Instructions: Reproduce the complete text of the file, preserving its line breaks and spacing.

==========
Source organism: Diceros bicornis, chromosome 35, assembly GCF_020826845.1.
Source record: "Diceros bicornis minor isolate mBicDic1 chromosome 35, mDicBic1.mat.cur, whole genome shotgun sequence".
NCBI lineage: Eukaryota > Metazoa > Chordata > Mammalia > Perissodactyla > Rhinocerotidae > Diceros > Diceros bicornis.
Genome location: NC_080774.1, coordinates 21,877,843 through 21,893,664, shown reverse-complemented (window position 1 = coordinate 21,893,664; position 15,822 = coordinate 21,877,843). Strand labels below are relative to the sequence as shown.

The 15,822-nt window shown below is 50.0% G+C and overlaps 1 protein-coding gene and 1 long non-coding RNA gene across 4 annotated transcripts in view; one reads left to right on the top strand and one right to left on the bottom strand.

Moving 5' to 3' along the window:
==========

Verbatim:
Source organism: Diceros bicornis, chromosome 35, assembly GCF_020826845.1.
Source record: "Diceros bicornis minor isolate mBicDic1 chromosome 35, mDicBic1.mat.cur, whole genome shotgun sequence".
NCBI lineage: Eukaryota > Metazoa > Chordata > Mammalia > Perissodactyla > Rhinocerotidae > Diceros > Diceros bicornis.
Genome location: NC_080774.1, coordinates 21,877,843 through 21,893,664, shown reverse-complemented (window position 1 = coordinate 21,893,664; position 15,822 = coordinate 21,877,843). Strand labels below are relative to the sequence as shown.

The 15,822-nt window shown below is 50.0% G+C and overlaps 1 protein-coding gene and 1 long non-coding RNA gene across 4 annotated transcripts in view; one reads left to right on the top strand and one right to left on the bottom strand.

Moving 5' to 3' along the window: